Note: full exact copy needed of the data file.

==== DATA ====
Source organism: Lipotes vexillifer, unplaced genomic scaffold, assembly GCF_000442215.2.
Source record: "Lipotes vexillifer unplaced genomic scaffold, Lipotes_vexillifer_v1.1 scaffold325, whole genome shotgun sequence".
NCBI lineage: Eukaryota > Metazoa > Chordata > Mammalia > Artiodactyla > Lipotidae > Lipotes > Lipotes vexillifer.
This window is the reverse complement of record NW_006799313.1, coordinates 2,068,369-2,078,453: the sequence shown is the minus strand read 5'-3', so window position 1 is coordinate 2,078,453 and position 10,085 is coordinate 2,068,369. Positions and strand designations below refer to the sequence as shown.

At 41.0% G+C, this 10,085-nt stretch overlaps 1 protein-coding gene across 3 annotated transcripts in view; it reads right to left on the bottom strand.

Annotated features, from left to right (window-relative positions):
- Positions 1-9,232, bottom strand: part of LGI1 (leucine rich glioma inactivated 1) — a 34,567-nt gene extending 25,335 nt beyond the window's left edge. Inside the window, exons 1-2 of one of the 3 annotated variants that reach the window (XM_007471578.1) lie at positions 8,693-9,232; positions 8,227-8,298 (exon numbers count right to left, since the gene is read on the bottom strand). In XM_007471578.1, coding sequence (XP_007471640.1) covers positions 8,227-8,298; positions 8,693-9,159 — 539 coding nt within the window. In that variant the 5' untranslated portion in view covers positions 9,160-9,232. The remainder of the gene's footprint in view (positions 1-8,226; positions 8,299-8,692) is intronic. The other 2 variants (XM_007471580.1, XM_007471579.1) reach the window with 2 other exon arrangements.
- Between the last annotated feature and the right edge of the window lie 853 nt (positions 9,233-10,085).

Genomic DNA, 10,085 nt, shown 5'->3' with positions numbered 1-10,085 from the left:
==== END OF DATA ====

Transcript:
Source organism: Lipotes vexillifer, unplaced genomic scaffold, assembly GCF_000442215.2.
Source record: "Lipotes vexillifer unplaced genomic scaffold, Lipotes_vexillifer_v1.1 scaffold325, whole genome shotgun sequence".
NCBI lineage: Eukaryota > Metazoa > Chordata > Mammalia > Artiodactyla > Lipotidae > Lipotes > Lipotes vexillifer.
This window is the reverse complement of record NW_006799313.1, coordinates 2,068,369-2,078,453: the sequence shown is the minus strand read 5'-3', so window position 1 is coordinate 2,078,453 and position 10,085 is coordinate 2,068,369. Positions and strand designations below refer to the sequence as shown.

At 41.0% G+C, this 10,085-nt stretch overlaps 1 protein-coding gene across 3 annotated transcripts in view; it reads right to left on the bottom strand.

Annotated features, from left to right (window-relative positions):
- Positions 1-9,232, bottom strand: part of LGI1 (leucine rich glioma inactivated 1) — a 34,567-nt gene extending 25,335 nt beyond the window's left edge. Inside the window, exons 1-2 of one of the 3 annotated variants that reach the window (XM_007471578.1) lie at positions 8,693-9,232; positions 8,227-8,298 (exon numbers count right to left, since the gene is read on the bottom strand). In XM_007471578.1, coding sequence (XP_007471640.1) covers positions 8,227-8,298; positions 8,693-9,159 — 539 coding nt within the window. In that variant the 5' untranslated portion in view covers positions 9,160-9,232. The remainder of the gene's footprint in view (positions 1-8,226; positions 8,299-8,692) is intronic. The other 2 variants (XM_007471580.1, XM_007471579.1) reach the window with 2 other exon arrangements.
- Between the last annotated feature and the right edge of the window lie 853 nt (positions 9,233-10,085).

Genomic DNA, 10,085 nt, shown 5'->3' with positions numbered 1-10,085 from the left: